Festival approved - but noise must be reduced
The “loudest ever” open-air music festival in Bristol has been approved – but the volume must be turned down a bit after scores of neighbours objected.
By Adam Postans, LDRS reporter for South Bristol Voice
And it will be held as a one-off trial only on the weekend of July 24-25 at Greville Smyth Park instead of annually over the next three years after applicants Slammin Events scaled back the drum-and-bass event in a bid to placate residents.
Sequences Festival’s organisers had wanted noise levels up to 75 decibels outside the nearest homes, arguing it was the same as that permitted for concerts at nearby Ashton Gate Stadium.
But Bristol City Council environmental health officers said 65 decibels would be more appropriate for the event, which has an 8,000 daily capacity, because of the technical difference that the park was classed as an “open site”.
Sixty-five householders near the Southville park objected, along with the council’s pollution control team, although a police objection was withdrawn after they agreed conditions.
Neighbour Matthew Gibbs and founder of rateBS3, a local non-profit research organisation, presented a survey [see summary of results, pg. 5] of 253 residents to the licensing sub-committee at City Hall on June 10.
The research found about three-quarters were opposed to the event and 87 per cent believed the noise would have a negative impact.
Quoting residents’ comments in the report, Mr Gibbs said they included concerns the festival would disturb children’s sleep, potentially damage the grass and could put neighbours at risk because of access problems for emergency vehicles in surrounding streets.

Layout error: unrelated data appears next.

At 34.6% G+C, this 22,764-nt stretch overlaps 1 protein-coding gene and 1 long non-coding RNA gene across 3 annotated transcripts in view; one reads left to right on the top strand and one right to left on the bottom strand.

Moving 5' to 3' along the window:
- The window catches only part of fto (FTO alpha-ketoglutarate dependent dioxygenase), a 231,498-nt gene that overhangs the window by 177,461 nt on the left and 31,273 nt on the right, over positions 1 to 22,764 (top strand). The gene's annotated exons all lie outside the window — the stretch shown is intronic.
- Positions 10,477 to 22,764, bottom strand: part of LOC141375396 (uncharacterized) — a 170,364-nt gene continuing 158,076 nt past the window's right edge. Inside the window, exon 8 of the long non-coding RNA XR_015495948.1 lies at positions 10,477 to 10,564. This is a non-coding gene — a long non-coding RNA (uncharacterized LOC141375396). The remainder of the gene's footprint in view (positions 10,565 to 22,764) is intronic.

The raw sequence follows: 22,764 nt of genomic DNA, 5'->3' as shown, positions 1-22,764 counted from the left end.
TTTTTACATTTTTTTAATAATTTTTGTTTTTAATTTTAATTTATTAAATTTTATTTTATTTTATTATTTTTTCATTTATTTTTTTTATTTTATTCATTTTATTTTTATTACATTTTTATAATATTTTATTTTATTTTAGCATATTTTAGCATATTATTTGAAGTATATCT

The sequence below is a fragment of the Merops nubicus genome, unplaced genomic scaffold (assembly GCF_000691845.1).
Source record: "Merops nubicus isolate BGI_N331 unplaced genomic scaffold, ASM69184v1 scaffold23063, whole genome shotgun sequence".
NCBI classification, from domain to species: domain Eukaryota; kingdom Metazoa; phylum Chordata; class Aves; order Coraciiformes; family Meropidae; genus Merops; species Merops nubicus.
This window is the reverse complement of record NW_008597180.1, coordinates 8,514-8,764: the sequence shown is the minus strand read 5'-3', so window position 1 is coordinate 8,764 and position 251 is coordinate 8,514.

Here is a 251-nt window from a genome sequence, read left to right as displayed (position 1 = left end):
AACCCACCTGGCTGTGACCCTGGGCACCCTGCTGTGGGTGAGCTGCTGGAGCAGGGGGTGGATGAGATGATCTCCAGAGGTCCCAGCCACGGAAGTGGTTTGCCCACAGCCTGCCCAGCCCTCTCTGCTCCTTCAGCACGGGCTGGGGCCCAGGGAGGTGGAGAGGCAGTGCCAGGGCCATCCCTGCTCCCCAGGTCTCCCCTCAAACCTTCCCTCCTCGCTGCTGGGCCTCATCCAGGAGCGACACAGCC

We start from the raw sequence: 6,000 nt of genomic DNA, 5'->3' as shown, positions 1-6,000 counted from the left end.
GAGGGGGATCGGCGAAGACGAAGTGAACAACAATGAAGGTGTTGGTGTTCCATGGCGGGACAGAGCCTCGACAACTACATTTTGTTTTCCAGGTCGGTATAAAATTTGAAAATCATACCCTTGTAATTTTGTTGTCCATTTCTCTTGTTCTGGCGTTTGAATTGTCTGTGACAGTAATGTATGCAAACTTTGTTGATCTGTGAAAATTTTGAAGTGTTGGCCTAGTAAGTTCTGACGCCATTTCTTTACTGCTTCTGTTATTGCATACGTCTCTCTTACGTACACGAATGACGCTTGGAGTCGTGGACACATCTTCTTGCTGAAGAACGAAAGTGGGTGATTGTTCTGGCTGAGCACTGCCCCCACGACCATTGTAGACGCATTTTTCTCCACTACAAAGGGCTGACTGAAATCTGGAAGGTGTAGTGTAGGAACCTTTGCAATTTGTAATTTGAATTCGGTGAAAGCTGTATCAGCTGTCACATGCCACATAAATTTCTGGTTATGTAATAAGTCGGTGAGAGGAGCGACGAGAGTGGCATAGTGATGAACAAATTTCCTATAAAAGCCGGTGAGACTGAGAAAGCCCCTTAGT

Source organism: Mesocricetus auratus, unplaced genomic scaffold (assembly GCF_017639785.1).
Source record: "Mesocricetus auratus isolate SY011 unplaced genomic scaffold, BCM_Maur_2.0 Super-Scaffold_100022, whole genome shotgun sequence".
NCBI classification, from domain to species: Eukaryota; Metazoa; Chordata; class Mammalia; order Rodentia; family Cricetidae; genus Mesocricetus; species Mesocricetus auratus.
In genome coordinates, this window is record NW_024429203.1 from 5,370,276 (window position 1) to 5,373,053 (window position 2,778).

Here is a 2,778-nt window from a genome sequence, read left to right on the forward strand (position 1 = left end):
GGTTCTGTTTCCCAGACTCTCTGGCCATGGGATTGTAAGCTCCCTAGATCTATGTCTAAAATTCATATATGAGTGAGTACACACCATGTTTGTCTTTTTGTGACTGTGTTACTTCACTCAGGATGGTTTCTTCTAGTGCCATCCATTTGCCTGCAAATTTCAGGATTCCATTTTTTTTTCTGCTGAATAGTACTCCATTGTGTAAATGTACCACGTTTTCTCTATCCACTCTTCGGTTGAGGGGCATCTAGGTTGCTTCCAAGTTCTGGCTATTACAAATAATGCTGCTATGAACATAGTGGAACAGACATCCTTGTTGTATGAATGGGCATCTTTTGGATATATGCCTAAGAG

Following the licensing committee meeting, Mr Gibbs spoke to South Bristol Voice.
He said: "I noted that none of our local councillors were invited to attend, let alone be allowed to give their views, or sit on the panel.
"I also noticed that nobody from Friends of Greville Smyth Park attended, likely due to it being on a workday."
Airing the views of local residents, Mr Gibbs questioned whether it is even responsible for the event to go ahead now, following the minimum four week extension of Covid restrictions until July 19.
Slammin Events solicitor Matthew Phipps said the fact there was no representation from the council’s traffic management officers meant the experts did not deem this to be an issue.
He said the event was being run by “proper operators and organisers” who had vast experience and expertise.
Mr Phipps said they had agreed to 112 conditions covering everything from traffic management to security.
He said the fact Ashton Gate Stadium was allowed to play live music up to 75 decibels at the nearest homes meant that level did not cause a noise nuisance.
“Sixty-five decibels fundamentally undermines the event – the audience would not enjoy themselves,” the solicitor said.
Mr Phipps said the vast majority of festival-goers would either walk or use public transport and that parking arrangements away from the residential area were in place for the small number who would drive.
He said noise levels would be closely monitored during the event but that a mechanical noise limiter was not appropriate because the specified volume related to just outside the nearest homes, not at the source on stage.
City council senior environmental health officer Dylan Davies said: “The problem is residents are relatively close to the event area so it is a very restricted site. Music levels will be relatively high.”
Granting the licence with revised conditions, sub-committee chairman Cllr Paul Goggin said the decision was a compromise over noise levels.
He said the average volume over a 15-minute period within one metre of any home must not exceed 68 decibels up to 4.30pm, 70db from 4.30pm to 7.30pm and 72db after 7.30pm.
The licence allows the sale of alcohol from midday to 10.10pm on Saturday and until 9.40pm on Sunday, with music and dance performance until 10.30pm on Saturday and 10pm on Sunday.
The line-up includes globally renowned DJs including Chase & Status, Gorgon City and Sonny Fodera.
Summary of results from rateBS3's survey about the festival:
• The majority of residents are against the event happening in Greville Smyth Park (59%)
• Net sentiment against (74%) is stronger among those who live within 0.5 miles of the park (82%)
• A majority recognise the positive impact the event may have on the local economy (61%)
• There is overwhelming concern about how the festival will impact residents' lives, including criminal damage, ASB, substance abuse, noise pollution, parking and road safety
• There is concern that the park will not recover. Alternative venue suggestions were Ashton Court and Ashton Gate